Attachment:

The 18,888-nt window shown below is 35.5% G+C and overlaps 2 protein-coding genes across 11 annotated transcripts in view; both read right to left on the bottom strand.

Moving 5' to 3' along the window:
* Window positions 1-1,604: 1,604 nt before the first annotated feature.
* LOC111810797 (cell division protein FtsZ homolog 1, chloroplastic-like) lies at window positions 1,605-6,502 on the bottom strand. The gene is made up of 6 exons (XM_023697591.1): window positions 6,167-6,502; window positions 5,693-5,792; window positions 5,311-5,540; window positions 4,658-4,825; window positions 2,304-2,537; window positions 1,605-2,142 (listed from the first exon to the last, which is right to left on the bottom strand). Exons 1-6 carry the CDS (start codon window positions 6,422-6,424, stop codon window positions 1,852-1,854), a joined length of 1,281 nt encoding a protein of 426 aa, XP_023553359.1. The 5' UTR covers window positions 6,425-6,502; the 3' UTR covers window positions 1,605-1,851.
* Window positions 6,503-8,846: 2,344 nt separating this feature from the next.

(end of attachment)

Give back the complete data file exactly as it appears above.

The 18,888-nt window shown below is 35.5% G+C and overlaps 2 protein-coding genes across 11 annotated transcripts in view; both read right to left on the bottom strand.

Moving 5' to 3' along the window:
* Window positions 1-1,604: 1,604 nt before the first annotated feature.
* LOC111810797 (cell division protein FtsZ homolog 1, chloroplastic-like) lies at window positions 1,605-6,502 on the bottom strand. The gene is made up of 6 exons (XM_023697591.1): window positions 6,167-6,502; window positions 5,693-5,792; window positions 5,311-5,540; window positions 4,658-4,825; window positions 2,304-2,537; window positions 1,605-2,142 (listed from the first exon to the last, which is right to left on the bottom strand). Exons 1-6 carry the CDS (start codon window positions 6,422-6,424, stop codon window positions 1,852-1,854), a joined length of 1,281 nt encoding a protein of 426 aa, XP_023553359.1. The 5' UTR covers window positions 6,425-6,502; the 3' UTR covers window positions 1,605-1,851.
* Window positions 6,503-8,846: 2,344 nt separating this feature from the next.